Joe Paterno did good things for one of my sons, a kid born with what we call in correct parlance "Down syndrome."
I am grateful for the attention shown to Greg at Special Olympics summer games held at Penn State. The iconic coach Paterno and his wife Sue came to the evening dances and stayed late, shooing away the press and even the parents to spend their time talking and joking with the athletes, including Greg. They did more than lend their names; they put themselves at the athletes' disposal.
From what I have read, I am among tens of thousands, perhaps even hundreds of thousands of parents, who had been grateful to Joe Paterno for everything from his donations to the Penn State library (in the millions) to his stern-father approach to sons as players to his charitable work.
Paterno helped Greg.
But Greg, now 34, would have survived without Joe Paterno's presence at those dances. His life had been enriched, sure; but fundamentally, he would have been pretty much who he is today had those visits not occurred.
What can be said by the parents of the victims - 11 or more, we'll never know, it could be dozens - of Jerry Sandusky's sexual assaults?
Based on what we know, those victims did survive.
But their lives have been brutally, indelibly, savagely changed by the sadistic assaults by Sandusky, a former PSU assistant coach who was very good at football - and a huge bear of a man against whose assaults slim young kids, early-teen or pre-teen, could only endure the nightmarish "Is this really happening to me?" torture.
Poignantly, Paterno said he wished, in hindsight, that he had done more to forestall Sandusky's continued predatory assaults, using Penn State, its football program, its facilities, its showers as his hunting grounds. But he didn't.
Paterno claimed he didn't understand what it was that Sandusky had done, because he didn't fully grasp the concept of guys and rape. C'mon. It's even in the movies. Paterno dealt with players who committed all sorts of crimes during his tenure. Rape, heterosexual or same-gender, is all too common.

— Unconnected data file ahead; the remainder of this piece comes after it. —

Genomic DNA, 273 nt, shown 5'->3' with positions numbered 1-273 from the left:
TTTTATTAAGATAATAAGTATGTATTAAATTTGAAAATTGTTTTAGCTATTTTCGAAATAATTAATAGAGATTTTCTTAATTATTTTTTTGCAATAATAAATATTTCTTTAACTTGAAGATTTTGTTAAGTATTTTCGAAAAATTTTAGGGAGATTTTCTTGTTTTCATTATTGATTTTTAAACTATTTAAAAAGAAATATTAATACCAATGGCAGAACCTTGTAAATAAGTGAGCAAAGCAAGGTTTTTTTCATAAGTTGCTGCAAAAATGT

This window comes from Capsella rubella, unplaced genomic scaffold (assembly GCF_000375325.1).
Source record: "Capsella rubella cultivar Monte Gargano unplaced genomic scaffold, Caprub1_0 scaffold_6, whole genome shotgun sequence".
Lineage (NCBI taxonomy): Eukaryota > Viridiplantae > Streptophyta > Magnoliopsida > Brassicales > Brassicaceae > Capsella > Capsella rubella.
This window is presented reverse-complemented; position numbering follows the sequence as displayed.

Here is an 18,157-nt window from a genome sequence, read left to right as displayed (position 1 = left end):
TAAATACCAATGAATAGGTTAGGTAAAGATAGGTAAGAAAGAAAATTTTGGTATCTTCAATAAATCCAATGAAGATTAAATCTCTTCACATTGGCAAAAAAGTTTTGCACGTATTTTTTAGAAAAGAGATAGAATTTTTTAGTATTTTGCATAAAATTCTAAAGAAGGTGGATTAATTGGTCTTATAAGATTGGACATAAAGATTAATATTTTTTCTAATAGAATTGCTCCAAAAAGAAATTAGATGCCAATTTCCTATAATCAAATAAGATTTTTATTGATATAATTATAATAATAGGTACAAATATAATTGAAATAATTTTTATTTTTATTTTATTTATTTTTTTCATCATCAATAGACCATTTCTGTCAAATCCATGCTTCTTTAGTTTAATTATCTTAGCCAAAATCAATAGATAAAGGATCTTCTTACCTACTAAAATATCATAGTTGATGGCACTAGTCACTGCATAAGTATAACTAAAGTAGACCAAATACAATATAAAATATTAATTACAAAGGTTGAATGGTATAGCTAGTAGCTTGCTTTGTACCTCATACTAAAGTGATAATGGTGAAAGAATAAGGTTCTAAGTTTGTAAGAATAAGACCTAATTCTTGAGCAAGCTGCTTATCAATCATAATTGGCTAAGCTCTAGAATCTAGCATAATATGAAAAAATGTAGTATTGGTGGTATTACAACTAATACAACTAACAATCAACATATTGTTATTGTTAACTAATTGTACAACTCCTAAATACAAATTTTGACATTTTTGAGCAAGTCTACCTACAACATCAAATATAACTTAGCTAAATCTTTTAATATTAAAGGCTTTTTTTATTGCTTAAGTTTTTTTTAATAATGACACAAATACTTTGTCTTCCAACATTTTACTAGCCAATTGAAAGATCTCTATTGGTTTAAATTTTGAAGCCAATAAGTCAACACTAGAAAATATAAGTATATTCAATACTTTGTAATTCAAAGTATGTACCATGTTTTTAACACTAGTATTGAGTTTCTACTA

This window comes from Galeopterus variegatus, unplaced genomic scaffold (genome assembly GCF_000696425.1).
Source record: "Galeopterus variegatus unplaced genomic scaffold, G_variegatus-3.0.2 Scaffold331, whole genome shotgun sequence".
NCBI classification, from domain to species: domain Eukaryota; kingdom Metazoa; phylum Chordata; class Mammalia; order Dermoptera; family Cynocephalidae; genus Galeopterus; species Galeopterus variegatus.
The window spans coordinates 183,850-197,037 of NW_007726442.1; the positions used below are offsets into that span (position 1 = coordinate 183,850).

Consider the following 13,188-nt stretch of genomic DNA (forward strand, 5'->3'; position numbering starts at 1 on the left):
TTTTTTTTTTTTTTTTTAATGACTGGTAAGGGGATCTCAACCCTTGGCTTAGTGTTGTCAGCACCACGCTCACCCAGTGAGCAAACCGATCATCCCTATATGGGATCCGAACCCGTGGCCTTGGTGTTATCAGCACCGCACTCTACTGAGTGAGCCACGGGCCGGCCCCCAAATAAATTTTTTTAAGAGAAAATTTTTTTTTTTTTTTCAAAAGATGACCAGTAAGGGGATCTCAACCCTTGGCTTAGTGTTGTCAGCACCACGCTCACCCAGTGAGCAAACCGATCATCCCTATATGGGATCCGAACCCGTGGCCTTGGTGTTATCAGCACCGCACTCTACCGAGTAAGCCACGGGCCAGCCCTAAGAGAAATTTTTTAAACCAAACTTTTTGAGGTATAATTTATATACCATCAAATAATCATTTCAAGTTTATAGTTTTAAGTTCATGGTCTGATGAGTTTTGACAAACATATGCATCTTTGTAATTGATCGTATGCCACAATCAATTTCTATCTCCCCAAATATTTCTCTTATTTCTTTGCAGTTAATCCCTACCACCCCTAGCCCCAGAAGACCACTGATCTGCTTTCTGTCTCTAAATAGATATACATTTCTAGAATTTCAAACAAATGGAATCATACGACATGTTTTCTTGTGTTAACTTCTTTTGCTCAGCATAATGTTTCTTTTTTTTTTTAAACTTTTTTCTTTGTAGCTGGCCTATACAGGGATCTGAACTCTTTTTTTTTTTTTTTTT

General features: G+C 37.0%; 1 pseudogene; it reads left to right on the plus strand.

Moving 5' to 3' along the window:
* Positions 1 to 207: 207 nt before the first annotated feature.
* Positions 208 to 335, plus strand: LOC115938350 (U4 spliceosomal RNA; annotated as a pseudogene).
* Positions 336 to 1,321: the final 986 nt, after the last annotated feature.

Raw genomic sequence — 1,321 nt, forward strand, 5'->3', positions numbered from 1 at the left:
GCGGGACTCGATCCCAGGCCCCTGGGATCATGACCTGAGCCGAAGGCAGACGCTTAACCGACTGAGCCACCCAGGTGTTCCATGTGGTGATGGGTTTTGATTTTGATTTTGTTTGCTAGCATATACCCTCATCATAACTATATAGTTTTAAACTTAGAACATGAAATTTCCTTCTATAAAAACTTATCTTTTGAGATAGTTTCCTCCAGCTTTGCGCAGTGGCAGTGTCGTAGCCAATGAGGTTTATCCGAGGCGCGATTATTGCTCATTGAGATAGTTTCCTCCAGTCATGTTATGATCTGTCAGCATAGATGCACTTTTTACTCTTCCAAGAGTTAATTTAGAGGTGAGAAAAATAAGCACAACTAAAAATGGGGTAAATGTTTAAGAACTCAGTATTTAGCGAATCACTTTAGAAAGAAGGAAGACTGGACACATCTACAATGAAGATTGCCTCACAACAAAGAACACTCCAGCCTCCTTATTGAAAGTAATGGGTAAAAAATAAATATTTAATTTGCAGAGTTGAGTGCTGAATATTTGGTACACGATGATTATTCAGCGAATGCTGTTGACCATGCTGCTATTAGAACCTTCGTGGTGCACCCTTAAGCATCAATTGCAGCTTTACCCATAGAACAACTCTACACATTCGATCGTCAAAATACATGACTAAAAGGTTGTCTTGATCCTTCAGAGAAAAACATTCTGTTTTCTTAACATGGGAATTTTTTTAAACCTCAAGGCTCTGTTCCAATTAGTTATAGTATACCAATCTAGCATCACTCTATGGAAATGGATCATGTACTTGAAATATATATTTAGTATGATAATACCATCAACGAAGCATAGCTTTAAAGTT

Paterno died, unable to present his side of the story in the wake of the report by former FBI director Louis Freeh. So do we condemn Paterno and take Freeh at his word?
We can't do with Freeh what we did with Paterno. We can't make Freeh the saint, as we canonized Paterno.
We're doing that, most of us, taking Freeh's report as gospel. We forget that in 2001, Freeh resigned as FBI director under fire for, among other things, fouling up the FBI investigation into the suicide-or-slaughter of David Koresh and his religiously fanatical followers in an FBI assault and fire in Waco, Texas.
We know that Freeh is fallible, something we haven't wanted to admit about Paterno, even though Penn State alumni freely called for his ouster on several occasions - when his teams weren't winning.
Based on Freeh's report, we're judging Paterno.
Sadly, at this juncture, it appears that the judgment against Paterno will in fact be a condemnation.
He helped thousands.
But those 11 or more young kids ... by his inaction, his decision to not take immediate drastic action to halt Sandusky's predation, he enabled Sandusky to continue to prey.
I can't balance that. Not yet. I don't have a set of scales that shows me me how to balance it.
I'm a parent, of five other kids besides Greg, and a grandparent of 16 other kids.
I like it when someone famous helps any of my children or grandchildren.
But I'm also someone who endured sexual abuse as a child. No details; that's private, except for this:
If a huge bear of a sexual predator were to slam one of my kids or grandkids up against a wall in a shower, I don't "imagine" how the kid would feel. I remember. I have a really good concept about how I would then feel about that rapist and anyone who could have stopped him but didn't. I don't want to finish that thought. Down that dark path lie things like revenge and vigilantism.
I also know a bit of history. Hitler pulled 1930s Germany out of starvation, depression and misery. Mussolini made Italy's trains run on time. Stalin led Russia to defeat Hitler. Mao cleansed 1950s China of opium addiction. All good things. We do not honor Hitler, Mussolini, Stalin or Mao. Their good-things/bad-things ratios don't balance out.
Some good things counterbalance some bad things. The druggie who gets "clean" in prison and goes on to make life better for handicapped kids might be balanced - except by the parents of the passenger who died in his car on a drug-fueled ride to a violent crash that led to his imprisonment.
Some bad things are just not balanceable, e.g., Hitler, Mussolini, Stalin, Mao.
Sandusky is not balanceable. Sure, he did some good things. Irrelevant.
I'm still trying to read that balancing scale. It keeps going in and out of focus.
Denny Bonavita is the editor and publisher of McLean Publishing Co. in west-central Pennsylvania, including the Courier-Express in DuBois.